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Getting Your Child Ready for Work

What Skills Will Your Child Need to Succeed?


Teacher Reading a Picture Book to Students
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We all want our children to be successful in life. We hope to one day see them in satisfying careers with the promise of growth. The thought of seeing our children in dead-end jobs saddens us. We wonder, though, if there's anything we can do to help ensure that they are successful.

In 1990, then Secretary of Labor Lynn Martin, wondered the same thing and formed the Secretary's Commission on Achieving Necessary Skills (SCANS). Martin asked the Commission, comprised of representatives from schools, government, unions, and corporate America, to examine the demands of the workplace and to determine whether American youth are capable of meeting those demands. After a year of talking to employers, supervisors, workers, and union officials, the Commission identified a set of competencies and foundation skills, known as SCANS skills, that everyone entering the workforce must have.

SCANS Skills

Following are the eight areas the Commission identified as being essential for both students who are going directly to work after high school and those who are going on to college. SCANS skills are made up of five competencies and three foundation skills. Competencies and foundation skills are intertwined -- They are used together and should be learned together.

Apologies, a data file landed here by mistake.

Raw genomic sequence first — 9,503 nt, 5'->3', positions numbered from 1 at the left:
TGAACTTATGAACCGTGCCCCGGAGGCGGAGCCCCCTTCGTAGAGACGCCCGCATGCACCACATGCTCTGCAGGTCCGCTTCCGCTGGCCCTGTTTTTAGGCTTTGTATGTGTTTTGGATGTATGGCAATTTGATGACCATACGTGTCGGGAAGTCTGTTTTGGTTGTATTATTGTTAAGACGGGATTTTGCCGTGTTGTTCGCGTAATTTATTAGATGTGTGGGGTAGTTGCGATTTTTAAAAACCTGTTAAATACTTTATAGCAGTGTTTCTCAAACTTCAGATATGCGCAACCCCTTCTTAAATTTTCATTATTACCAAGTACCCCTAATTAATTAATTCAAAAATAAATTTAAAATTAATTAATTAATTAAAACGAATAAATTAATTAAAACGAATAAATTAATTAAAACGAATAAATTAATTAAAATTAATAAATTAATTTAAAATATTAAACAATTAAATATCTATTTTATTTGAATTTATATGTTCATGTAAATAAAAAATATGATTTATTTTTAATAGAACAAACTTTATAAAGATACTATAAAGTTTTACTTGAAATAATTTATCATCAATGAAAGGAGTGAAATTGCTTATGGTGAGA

The Five Competencies


  • allocates time
  • allocates money
  • allocates material and facility resources
  • allocates human resources


  • participates as a member of a team
  • teaches others
  • serves clients/customers
  • exercises leadership
  • negotiates
  • works with cultural diversity


  • acquires and evaluates information
  • organizes and maintains information
  • interprets and communicates information
  • uses computers to process information.


  • understands systems
  • monitors and corrects performance
  • improves and designs systems


  • selects technology
  • applies technology to task
  • maintains and troubleshoots technology

The Three Foundation Skills

Basic Skills:

  • reading
  • writing
  • mathematics (arithmetical computation and mathematical reasoning)
  • listening
  • speaking

Thinking Skills:

  • creative thinking
  • making decisions
  • solving problems
  • seeing things in the mind's eye
  • knowing how to learn
  • reasoning

Personal Qualities:

  • individual responsibility
  • self-esteem
  • sociability
  • self-management
  • integrity

So now, instead of wondering whether your child will be successful, you can make sure she has the necessary skills. Make sure your child's school is incorporating SCANS skills into its curriculum. Then reinforce the SCANS skills at home.

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